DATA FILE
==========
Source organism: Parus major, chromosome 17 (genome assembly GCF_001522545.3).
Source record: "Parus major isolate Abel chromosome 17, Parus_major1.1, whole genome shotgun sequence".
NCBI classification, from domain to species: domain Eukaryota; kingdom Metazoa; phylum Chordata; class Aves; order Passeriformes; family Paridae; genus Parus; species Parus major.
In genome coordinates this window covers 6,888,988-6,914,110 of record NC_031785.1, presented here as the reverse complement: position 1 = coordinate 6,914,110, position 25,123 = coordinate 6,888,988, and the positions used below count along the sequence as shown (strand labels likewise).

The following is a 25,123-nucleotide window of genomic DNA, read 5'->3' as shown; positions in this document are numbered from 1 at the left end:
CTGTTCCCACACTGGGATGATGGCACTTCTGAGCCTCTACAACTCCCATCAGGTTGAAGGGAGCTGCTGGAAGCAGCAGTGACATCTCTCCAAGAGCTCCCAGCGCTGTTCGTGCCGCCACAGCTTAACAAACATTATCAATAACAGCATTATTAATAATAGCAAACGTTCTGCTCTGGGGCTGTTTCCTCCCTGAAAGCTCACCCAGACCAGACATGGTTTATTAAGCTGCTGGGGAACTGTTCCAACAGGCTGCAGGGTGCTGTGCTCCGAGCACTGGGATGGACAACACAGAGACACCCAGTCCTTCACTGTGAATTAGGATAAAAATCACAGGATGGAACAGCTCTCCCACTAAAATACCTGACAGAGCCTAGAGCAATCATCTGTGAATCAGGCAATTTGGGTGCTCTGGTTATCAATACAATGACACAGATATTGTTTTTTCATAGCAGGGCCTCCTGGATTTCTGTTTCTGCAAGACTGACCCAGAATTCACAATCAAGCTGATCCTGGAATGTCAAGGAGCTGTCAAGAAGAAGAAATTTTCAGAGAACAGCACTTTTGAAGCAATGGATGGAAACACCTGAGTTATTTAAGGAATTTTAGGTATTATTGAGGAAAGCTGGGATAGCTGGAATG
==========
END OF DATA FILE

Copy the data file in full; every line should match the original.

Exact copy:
Source organism: Parus major, chromosome 17 (genome assembly GCF_001522545.3).
Source record: "Parus major isolate Abel chromosome 17, Parus_major1.1, whole genome shotgun sequence".
NCBI classification, from domain to species: domain Eukaryota; kingdom Metazoa; phylum Chordata; class Aves; order Passeriformes; family Paridae; genus Parus; species Parus major.
In genome coordinates this window covers 6,888,988-6,914,110 of record NC_031785.1, presented here as the reverse complement: position 1 = coordinate 6,914,110, position 25,123 = coordinate 6,888,988, and the positions used below count along the sequence as shown (strand labels likewise).

The following is a 25,123-nucleotide window of genomic DNA, read 5'->3' as shown; positions in this document are numbered from 1 at the left end:
CTGTTCCCACACTGGGATGATGGCACTTCTGAGCCTCTACAACTCCCATCAGGTTGAAGGGAGCTGCTGGAAGCAGCAGTGACATCTCTCCAAGAGCTCCCAGCGCTGTTCGTGCCGCCACAGCTTAACAAACATTATCAATAACAGCATTATTAATAATAGCAAACGTTCTGCTCTGGGGCTGTTTCCTCCCTGAAAGCTCACCCAGACCAGACATGGTTTATTAAGCTGCTGGGGAACTGTTCCAACAGGCTGCAGGGTGCTGTGCTCCGAGCACTGGGATGGACAACACAGAGACACCCAGTCCTTCACTGTGAATTAGGATAAAAATCACAGGATGGAACAGCTCTCCCACTAAAATACCTGACAGAGCCTAGAGCAATCATCTGTGAATCAGGCAATTTGGGTGCTCTGGTTATCAATACAATGACACAGATATTGTTTTTTCATAGCAGGGCCTCCTGGATTTCTGTTTCTGCAAGACTGACCCAGAATTCACAATCAAGCTGATCCTGGAATGTCAAGGAGCTGTCAAGAAGAAGAAATTTTCAGAGAACAGCACTTTTGAAGCAATGGATGGAAACACCTGAGTTATTTAAGGAATTTTAGGTATTATTGAGGAAAGCTGGGATAGCTGGAATG